Since the recent opening up of the country Myanmar has been receiving tremendous interest from investors, conglomerates and countries around the world who are vying for a piece of the last frontier in Asia. The US and EU governments have been making attempts aggressively to normalise their relations with the former pariah nation by lifting sanctions, sending trade delegations and striking trade deals. Myanmar’s Asian neighbours aren’t lagging far behind either as China, Japan, India, Singapore and Thailand jostle to get involved in the country’s nascent economy more than ever before. However, an unlikely player might emerge amid the scrimmage of superpowers scampering to get a piece of the action, through its ingenious and state-of-the-art technology and innovation – Israel.
Israel is a first-tier innovation hub, second in the world only to Silicon Valley in its concentration of start-up companies, according to a McKinsey research. The Israeli private sector spends more on innovation as a percentage of GDP than that of any other nation. In 2009, it spent 4.3 percent of its GDP on civilian research and development (R&D) – almost twice the OECD average of 2.3 percent and much higher than the percentage of GDP spent on R&D in the US, Germany, France, or the UK, according to the research. Israel’s innovation and expertise ranges from IT and telecom, infrastructure and medical-devices to water treatment and agricultural sector – all of which are critical for Myanmar’s economic development.
Israel’s strong experience in the fields of agriculture and water recycling will help the country’s businesses contribute to Myanmar’s growing economy, Hagay M Behar, ambassador of Israel to Myanmar, said in an exclusive interview with Myanmar Business Today.
In agriculture, Israel is the undisputed world leader in drip irrigation, and holds edge in crop technologies such as plant genomics, breeding, and crop protection. Israel is also a leader in wastewater treatment. The lack of fresh water in Israel spurred innovation in the areas of water treatment and agriculture.
Speaking at the Israeli embassy in Yangon, Behar said, “Seventy percent of this country lives in the rural areas, so agriculture is an important area to invest in. The last thing this country needs is a huge migration from the countryside to the cities, so we must encourage development in these areas.”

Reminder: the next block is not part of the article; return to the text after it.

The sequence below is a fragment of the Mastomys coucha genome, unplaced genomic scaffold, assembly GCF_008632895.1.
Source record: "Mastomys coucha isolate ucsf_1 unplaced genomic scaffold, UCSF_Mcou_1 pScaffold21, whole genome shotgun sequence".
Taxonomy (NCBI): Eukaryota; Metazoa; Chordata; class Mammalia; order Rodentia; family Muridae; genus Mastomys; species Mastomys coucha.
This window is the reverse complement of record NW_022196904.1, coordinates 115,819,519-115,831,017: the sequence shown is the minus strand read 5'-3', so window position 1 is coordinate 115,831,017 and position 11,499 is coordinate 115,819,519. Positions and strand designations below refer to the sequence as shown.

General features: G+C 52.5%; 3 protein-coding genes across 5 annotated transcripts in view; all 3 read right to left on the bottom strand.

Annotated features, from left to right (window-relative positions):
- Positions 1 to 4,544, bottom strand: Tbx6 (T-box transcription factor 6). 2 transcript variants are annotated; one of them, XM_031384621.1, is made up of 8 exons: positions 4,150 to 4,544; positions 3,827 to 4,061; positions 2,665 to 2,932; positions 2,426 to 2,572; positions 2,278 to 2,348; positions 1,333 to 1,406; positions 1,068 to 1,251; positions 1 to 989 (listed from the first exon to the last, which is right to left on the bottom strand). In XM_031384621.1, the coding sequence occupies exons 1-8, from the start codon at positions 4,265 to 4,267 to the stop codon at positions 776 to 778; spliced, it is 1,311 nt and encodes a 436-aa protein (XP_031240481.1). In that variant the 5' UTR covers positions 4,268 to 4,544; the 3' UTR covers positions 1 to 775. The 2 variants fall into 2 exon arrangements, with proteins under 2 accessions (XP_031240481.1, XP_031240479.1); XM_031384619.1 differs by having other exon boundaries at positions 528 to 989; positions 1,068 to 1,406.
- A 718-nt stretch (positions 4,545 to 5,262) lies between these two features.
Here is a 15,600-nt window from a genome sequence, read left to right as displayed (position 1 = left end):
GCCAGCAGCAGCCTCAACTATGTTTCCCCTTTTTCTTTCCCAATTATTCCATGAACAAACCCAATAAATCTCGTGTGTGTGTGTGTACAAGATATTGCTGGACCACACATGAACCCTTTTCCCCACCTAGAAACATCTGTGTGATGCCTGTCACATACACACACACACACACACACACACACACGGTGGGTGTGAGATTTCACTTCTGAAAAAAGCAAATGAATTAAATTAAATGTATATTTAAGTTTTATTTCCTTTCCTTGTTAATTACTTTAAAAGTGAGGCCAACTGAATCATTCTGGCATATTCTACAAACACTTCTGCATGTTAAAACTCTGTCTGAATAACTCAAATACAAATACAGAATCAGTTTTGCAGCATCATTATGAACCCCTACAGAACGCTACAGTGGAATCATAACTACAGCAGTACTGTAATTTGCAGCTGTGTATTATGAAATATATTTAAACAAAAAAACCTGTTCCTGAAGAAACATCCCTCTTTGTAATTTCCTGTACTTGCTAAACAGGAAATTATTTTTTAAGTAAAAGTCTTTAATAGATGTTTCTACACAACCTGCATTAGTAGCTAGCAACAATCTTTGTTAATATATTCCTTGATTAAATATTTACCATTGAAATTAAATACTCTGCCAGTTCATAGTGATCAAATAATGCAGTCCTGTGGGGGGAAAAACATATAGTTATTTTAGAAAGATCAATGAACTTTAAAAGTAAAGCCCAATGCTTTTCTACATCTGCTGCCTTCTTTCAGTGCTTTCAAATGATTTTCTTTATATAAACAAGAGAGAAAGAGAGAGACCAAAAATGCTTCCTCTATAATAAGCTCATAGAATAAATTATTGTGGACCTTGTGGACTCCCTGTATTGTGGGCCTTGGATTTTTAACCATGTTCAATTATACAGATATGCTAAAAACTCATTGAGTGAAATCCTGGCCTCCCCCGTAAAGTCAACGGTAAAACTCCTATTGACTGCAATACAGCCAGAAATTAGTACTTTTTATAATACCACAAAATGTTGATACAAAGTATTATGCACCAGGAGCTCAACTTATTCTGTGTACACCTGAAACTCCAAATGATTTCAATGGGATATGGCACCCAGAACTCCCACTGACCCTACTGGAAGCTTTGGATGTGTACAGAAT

“We have to go out into the rural areas to improve the health systems and education. If there are no jobs in the rural areas and people travel to the cities to find work, it will be very difficult for those cities to absorb them.”
Israel and Myanmar are this year celebrating 60 years of bilateral relations and Behar believes that the relatively close shared history of the two countries is important.
“Since the early 1950s, Israel has had an embassy in Myanmar, but because of the local situation [General Ne Win brought socialism to what was then Burma in 1962, shutting off the country to most of the rest of the world], that relationship changed much like the rest of the international community. But now with the recent reforms and opening we hope to go back to those days in the 1950s when relations were very strong.”
He added that the relationship was strengthened by historic support for one another and similar histories. The two countries both gained independence in 1948, while Myanmar was the first Southeast Asian country to recognise the newly formed state of Israel. There were also historic visits, with Myanmar Prime Minister U Nu visiting Israel in 1953 as the first international head of state, while Israel’s first Prime Minister David Ben-Gurion also visited Myanmar in 1969.
While bilateral trade is currently low between the two nations, an estimated €2 million in total, Behar believes that relations have always remained strong and that this is important for Israeli businesses coming into the country.
Even during Myanmar’s self-imposed isolation, Behar said, Israel always maintained an embassy in the country and never lowered the amount of its staff. A presence was also maintained in the agriculture industry and a number of programmes were developed. Behar cited the Israel Experience, a programme launched by the Israel International Agency for Agriculture and Development (MASHAV) in 1994, which saw Myanmar agricultural entrepreneurs travelling to Israel and learning skills and innovation in the industry before bringing those skills to teach people back home.